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Philosophy of Education - Essay Example

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Philosophical reflection informs the manner of instructive practices as well as the point to which instruction should do so. In the republic, Plato termed education as a practice which stands exclusively necessitating direction from the most embracing as well as refined metaphysics…
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Philosophy of Education
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Download file to see previous pages Philosophical reflection informs the manner of instructive practices as well as the point to which instruction should do so. In the republic, Plato termed education as a practice which stands exclusively necessitating direction from the most embracing as well as refined metaphysics (Blake, Smith & Standish 2006). All past and current human societies have had a vested concentration on education and most of the people have claimed that most educational activities or teaching are the second oldest occupation. Almost every society allocates adequate resources in support of educational institutions and activities as they are very important.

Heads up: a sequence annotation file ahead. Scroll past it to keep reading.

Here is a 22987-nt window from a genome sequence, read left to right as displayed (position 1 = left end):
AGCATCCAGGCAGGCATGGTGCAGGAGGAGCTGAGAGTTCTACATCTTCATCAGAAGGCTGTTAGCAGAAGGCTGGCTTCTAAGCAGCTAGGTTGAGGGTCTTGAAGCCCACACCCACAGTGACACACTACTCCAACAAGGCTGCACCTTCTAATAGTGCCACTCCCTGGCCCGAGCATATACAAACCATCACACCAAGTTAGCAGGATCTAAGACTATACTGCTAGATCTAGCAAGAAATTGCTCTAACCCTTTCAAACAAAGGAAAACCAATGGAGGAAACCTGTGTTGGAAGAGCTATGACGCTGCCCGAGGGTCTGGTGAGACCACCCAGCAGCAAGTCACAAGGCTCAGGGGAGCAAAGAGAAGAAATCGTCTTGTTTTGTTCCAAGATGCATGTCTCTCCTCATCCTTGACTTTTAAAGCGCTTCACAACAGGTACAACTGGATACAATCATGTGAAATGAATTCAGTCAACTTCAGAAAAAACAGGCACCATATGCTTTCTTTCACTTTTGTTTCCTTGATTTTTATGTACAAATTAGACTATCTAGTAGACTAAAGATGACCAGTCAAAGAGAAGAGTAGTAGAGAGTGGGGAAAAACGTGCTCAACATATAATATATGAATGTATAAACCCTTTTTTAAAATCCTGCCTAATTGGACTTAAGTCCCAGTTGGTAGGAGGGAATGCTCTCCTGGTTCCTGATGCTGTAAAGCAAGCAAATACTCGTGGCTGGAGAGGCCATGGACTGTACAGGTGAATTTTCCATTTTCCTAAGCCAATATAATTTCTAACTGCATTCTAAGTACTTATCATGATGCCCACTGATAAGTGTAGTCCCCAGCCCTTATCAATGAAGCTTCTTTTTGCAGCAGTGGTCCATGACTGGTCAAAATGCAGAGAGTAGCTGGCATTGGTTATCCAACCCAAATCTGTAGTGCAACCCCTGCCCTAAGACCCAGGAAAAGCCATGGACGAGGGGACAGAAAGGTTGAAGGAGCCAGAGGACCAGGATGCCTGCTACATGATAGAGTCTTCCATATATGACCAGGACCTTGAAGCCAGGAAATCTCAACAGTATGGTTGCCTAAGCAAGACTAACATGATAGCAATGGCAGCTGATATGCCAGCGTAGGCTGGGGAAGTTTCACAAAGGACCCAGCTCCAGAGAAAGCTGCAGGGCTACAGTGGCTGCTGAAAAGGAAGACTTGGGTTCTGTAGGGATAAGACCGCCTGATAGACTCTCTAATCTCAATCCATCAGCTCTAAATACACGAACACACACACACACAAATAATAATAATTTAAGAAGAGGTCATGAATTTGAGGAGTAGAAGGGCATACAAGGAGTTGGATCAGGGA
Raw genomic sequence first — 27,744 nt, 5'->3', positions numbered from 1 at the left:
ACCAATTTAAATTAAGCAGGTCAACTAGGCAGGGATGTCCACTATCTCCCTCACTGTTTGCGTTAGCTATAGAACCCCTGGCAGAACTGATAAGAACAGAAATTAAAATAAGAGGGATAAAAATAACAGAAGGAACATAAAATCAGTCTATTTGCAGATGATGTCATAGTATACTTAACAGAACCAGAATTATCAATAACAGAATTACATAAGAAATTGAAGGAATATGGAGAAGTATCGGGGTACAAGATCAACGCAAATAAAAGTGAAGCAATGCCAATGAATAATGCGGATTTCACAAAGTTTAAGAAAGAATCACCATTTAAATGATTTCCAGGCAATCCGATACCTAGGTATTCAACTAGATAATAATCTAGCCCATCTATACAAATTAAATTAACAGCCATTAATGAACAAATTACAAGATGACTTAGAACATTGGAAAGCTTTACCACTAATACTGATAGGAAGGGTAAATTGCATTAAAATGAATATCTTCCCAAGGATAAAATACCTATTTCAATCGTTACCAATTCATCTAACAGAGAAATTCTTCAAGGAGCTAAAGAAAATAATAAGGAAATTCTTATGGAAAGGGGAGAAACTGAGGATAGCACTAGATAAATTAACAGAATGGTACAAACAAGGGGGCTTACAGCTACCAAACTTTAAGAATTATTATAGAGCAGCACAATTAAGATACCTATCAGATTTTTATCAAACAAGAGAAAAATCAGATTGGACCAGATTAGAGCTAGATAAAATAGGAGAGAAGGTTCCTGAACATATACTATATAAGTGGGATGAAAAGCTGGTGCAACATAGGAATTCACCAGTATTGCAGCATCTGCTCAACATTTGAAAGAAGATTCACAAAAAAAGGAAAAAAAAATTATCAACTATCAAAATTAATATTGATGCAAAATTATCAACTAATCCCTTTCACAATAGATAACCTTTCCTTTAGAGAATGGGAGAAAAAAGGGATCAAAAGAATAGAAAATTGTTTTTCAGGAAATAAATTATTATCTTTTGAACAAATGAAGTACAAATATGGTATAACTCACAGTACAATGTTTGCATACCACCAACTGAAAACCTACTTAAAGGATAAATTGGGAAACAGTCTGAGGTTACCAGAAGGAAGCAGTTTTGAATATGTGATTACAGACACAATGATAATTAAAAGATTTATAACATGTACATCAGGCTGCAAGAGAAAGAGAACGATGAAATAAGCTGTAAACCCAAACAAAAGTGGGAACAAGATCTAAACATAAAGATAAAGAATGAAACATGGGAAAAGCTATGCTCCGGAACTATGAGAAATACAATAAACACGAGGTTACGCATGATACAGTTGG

Learning institutions are one of the agents of socialization in most societies because all children are born innumerate and illiterate. They are also normally ignorant of the cultural achievements and norms of their society or community of which they are part of. However, with the assistance of teachers, the rest of the society and educational resources, they learn to read, write, and act in ways that are culturally appropriate. Most of the people learn these skills with more education facilities than other people. Education equips people with substantive knowledge and skills that enable them to identify and pursue their own aspirations and take part in their community life as independent and full-fledged citizens. In his educational philosophy, Plato argued that a person is served best when he or she is subordinated to a just society. Plato promoted the notion that children should be removed from the care of their mothers and raised as state wards with a lot of care being taken to tell apart children suitable to the different castes, the highest attaining most education, to ensure that they act as city guardians and care for the less fortunate (Rozema 1998). Plato further argued that education would be holistic including physical discipline, skills, facts, art and music which he took as the utmost form of undertaking. He believed that talents were not distributed genetically and thus they had to be found in any social class. There have been other philosophies of education after Plato. Freire (2002) attacked the ‘banking concept of education’. In this concept, students are viewed like an empty account that should be filled by the teachers. Freire suggested that a deep reciprocity should be inserted into people’s idea of student and teacher. He rejected the teacher –student dichotomy and encouraged the role of participants in the classroom as the student teacher (a student who teaches) and teacher student (a teacher who learns). Freire (2002) kind of classroom was at times criticized because it can disguise the authority of the teacher rather than overcome it. Freirian education philosophy has been extremely important in academic debates over participatory development and overall development. Dewey (1916) argued that the basic ineluctable birth and death facts of every member of a social group make education a necessity because in spite of this genetic inescapability, the community has to continue. The immense societal significance of education is highlighted by the fact that when people are taken aback by a predicament, it is regularly viewed as a sign of fail and teachers and the system of education become scapegoats. On the other McLaren argued that education should bring about social and self empowerment. He criticized the conventional American tradition in which schools try to establish and develop an egalitarian and democratic society, with the conventional humanities curricula informing learners about the ethical standards and human values. McLaren saw modern schools as doing precious little to encourage the Western humanist traditionist. Schools produce economic and social which has to be weighed against a real record of serving the affluent interests. This condition by McLaren has been in latest conservative developments where the curriculum and aims are geared to the worldwide economic ...Download file to see next pagesRead More
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